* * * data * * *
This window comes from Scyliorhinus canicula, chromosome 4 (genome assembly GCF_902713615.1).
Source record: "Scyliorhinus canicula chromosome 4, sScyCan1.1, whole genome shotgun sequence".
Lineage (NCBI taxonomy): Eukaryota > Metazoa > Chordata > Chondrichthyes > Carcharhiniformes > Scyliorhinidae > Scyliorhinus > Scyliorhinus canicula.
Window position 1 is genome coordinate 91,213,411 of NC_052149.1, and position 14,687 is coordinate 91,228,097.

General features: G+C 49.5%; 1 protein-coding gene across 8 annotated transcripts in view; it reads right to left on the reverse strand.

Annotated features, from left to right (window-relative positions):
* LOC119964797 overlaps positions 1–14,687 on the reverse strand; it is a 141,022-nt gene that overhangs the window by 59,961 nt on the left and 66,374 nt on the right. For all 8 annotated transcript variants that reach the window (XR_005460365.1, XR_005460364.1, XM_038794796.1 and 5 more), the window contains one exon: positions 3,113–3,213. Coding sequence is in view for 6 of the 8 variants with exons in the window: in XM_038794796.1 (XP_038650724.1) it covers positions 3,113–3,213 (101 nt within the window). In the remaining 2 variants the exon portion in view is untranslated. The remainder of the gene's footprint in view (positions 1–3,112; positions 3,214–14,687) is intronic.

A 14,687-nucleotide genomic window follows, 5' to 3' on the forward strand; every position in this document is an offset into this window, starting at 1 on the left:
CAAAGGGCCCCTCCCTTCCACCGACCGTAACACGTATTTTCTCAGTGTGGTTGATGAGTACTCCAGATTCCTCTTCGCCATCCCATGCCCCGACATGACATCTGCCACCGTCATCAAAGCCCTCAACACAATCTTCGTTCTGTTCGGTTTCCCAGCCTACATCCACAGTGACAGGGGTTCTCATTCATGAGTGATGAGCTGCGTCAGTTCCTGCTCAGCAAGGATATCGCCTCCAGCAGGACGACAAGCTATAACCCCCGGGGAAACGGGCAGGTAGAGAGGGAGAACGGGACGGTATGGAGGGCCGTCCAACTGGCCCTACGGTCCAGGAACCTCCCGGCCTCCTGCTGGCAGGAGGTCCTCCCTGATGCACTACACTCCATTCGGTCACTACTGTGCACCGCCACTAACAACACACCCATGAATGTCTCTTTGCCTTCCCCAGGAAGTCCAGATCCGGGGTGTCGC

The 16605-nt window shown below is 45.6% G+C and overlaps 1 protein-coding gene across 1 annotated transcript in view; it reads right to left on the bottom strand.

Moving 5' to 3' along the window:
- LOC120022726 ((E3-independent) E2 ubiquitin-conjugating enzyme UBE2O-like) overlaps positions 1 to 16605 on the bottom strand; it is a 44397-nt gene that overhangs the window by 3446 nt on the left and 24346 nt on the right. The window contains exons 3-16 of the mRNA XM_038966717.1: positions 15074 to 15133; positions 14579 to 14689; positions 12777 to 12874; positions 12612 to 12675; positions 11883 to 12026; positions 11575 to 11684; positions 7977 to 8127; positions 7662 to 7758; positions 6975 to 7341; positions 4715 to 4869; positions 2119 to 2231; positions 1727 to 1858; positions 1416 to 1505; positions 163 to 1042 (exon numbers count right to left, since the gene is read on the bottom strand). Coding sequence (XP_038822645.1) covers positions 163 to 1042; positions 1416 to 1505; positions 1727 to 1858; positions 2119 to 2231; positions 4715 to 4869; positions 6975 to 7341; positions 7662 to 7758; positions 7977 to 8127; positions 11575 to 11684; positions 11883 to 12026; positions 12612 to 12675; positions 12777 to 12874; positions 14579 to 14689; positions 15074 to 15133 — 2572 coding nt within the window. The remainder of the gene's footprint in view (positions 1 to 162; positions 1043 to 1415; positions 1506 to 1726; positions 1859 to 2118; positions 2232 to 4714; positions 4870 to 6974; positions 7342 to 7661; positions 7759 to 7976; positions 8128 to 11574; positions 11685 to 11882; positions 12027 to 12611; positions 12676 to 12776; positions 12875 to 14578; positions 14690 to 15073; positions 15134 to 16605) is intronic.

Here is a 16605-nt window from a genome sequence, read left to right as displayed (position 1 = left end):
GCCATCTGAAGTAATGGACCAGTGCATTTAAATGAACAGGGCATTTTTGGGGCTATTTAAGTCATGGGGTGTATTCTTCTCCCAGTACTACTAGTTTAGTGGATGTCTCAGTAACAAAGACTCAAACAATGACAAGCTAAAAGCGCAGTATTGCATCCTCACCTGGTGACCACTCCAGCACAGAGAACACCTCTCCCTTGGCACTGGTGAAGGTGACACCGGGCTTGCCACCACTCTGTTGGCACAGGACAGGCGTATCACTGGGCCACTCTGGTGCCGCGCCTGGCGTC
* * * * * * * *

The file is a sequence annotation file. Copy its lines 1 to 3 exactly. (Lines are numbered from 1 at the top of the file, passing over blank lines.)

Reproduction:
This window comes from Scyliorhinus canicula, chromosome 4 (genome assembly GCF_902713615.1).
Source record: "Scyliorhinus canicula chromosome 4, sScyCan1.1, whole genome shotgun sequence".
Lineage (NCBI taxonomy): Eukaryota > Metazoa > Chordata > Chondrichthyes > Carcharhiniformes > Scyliorhinidae > Scyliorhinus > Scyliorhinus canicula.